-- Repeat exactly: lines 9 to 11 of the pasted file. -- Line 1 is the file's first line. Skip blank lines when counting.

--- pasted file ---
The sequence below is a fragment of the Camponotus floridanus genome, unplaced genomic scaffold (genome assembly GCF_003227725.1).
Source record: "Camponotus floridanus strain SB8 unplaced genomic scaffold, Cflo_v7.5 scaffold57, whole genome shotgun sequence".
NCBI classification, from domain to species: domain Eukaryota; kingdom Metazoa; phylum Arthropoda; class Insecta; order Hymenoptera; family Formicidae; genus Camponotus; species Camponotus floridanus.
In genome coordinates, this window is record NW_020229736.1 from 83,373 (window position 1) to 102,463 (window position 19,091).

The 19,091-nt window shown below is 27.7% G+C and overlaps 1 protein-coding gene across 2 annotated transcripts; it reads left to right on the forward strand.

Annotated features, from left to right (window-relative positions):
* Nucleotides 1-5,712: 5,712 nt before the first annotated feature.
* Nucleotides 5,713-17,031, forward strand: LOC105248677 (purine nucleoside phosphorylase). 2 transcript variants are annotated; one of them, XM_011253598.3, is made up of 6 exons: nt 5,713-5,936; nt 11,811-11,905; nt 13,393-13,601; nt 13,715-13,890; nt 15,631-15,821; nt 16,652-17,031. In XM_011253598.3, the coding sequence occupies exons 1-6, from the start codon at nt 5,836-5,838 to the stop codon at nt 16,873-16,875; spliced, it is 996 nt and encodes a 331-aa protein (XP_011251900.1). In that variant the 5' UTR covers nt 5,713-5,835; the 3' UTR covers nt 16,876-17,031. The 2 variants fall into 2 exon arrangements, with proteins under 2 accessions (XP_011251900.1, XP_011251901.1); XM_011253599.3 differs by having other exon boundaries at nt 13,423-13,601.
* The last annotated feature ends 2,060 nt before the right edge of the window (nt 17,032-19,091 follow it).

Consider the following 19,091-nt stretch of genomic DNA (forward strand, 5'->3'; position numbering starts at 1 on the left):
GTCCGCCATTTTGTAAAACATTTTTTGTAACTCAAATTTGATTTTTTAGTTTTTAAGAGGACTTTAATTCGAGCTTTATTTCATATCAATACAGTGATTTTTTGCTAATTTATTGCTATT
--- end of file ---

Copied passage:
* The last annotated feature ends 2,060 nt before the right edge of the window (nt 17,032-19,091 follow it).

Consider the following 19,091-nt stretch of genomic DNA (forward strand, 5'->3'; position numbering starts at 1 on the left):
GTCCGCCATTTTGTAAAACATTTTTTGTAACTCAAATTTGATTTTTTAGTTTTTAAGAGGACTTTAATTCGAGCTTTATTTCATATCAATACAGTGATTTTTTGCTAATTTATTGCTATT